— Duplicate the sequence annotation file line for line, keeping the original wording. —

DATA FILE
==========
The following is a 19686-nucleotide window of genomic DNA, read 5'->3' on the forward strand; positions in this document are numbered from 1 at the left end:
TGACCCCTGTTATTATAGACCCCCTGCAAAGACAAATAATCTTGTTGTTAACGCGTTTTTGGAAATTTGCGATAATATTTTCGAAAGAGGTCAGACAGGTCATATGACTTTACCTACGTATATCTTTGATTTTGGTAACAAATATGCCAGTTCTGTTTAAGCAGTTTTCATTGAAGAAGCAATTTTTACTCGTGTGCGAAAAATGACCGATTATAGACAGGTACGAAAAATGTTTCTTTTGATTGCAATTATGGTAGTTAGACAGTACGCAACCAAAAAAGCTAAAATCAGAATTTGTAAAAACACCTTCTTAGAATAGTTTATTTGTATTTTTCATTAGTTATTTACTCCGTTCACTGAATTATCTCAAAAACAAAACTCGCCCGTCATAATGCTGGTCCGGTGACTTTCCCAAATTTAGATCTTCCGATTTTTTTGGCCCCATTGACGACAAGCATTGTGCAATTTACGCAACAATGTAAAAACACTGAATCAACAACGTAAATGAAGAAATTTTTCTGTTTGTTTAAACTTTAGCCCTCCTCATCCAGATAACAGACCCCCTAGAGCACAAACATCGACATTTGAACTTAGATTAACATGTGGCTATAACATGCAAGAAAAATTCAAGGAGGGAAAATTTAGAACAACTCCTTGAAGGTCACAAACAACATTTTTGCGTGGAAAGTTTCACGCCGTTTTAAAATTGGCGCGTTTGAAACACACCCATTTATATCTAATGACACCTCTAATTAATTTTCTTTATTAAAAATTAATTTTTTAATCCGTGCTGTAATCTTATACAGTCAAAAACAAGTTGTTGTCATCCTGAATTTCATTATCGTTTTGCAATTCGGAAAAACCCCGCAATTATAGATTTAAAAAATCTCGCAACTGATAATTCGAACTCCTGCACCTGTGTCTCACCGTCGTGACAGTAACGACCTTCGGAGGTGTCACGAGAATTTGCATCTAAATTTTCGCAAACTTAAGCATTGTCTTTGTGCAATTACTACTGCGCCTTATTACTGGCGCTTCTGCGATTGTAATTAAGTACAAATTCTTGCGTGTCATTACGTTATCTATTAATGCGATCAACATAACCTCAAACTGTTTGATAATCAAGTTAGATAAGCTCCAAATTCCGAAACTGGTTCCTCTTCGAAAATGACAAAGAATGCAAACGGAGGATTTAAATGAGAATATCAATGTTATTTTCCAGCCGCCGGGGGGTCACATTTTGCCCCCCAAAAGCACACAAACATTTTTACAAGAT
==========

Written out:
The following is a 19686-nucleotide window of genomic DNA, read 5'->3' on the forward strand; positions in this document are numbered from 1 at the left end:
TGACCCCTGTTATTATAGACCCCCTGCAAAGACAAATAATCTTGTTGTTAACGCGTTTTTGGAAATTTGCGATAATATTTTCGAAAGAGGTCAGACAGGTCATATGACTTTACCTACGTATATCTTTGATTTTGGTAACAAATATGCCAGTTCTGTTTAAGCAGTTTTCATTGAAGAAGCAATTTTTACTCGTGTGCGAAAAATGACCGATTATAGACAGGTACGAAAAATGTTTCTTTTGATTGCAATTATGGTAGTTAGACAGTACGCAACCAAAAAAGCTAAAATCAGAATTTGTAAAAACACCTTCTTAGAATAGTTTATTTGTATTTTTCATTAGTTATTTACTCCGTTCACTGAATTATCTCAAAAACAAAACTCGCCCGTCATAATGCTGGTCCGGTGACTTTCCCAAATTTAGATCTTCCGATTTTTTTGGCCCCATTGACGACAAGCATTGTGCAATTTACGCAACAATGTAAAAACACTGAATCAACAACGTAAATGAAGAAATTTTTCTGTTTGTTTAAACTTTAGCCCTCCTCATCCAGATAACAGACCCCCTAGAGCACAAACATCGACATTTGAACTTAGATTAACATGTGGCTATAACATGCAAGAAAAATTCAAGGAGGGAAAATTTAGAACAACTCCTTGAAGGTCACAAACAACATTTTTGCGTGGAAAGTTTCACGCCGTTTTAAAATTGGCGCGTTTGAAACACACCCATTTATATCTAATGACACCTCTAATTAATTTTCTTTATTAAAAATTAATTTTTTAATCCGTGCTGTAATCTTATACAGTCAAAAACAAGTTGTTGTCATCCTGAATTTCATTATCGTTTTGCAATTCGGAAAAACCCCGCAATTATAGATTTAAAAAATCTCGCAACTGATAATTCGAACTCCTGCACCTGTGTCTCACCGTCGTGACAGTAACGACCTTCGGAGGTGTCACGAGAATTTGCATCTAAATTTTCGCAAACTTAAGCATTGTCTTTGTGCAATTACTACTGCGCCTTATTACTGGCGCTTCTGCGATTGTAATTAAGTACAAATTCTTGCGTGTCATTACGTTATCTATTAATGCGATCAACATAACCTCAAACTGTTTGATAATCAAGTTAGATAAGCTCCAAATTCCGAAACTGGTTCCTCTTCGAAAATGACAAAGAATGCAAACGGAGGATTTAAATGAGAATATCAATGTTATTTTCCAGCCGCCGGGGGGTCACATTTTGCCCCCCAAAAGCACACAAACATTTTTACAAGAT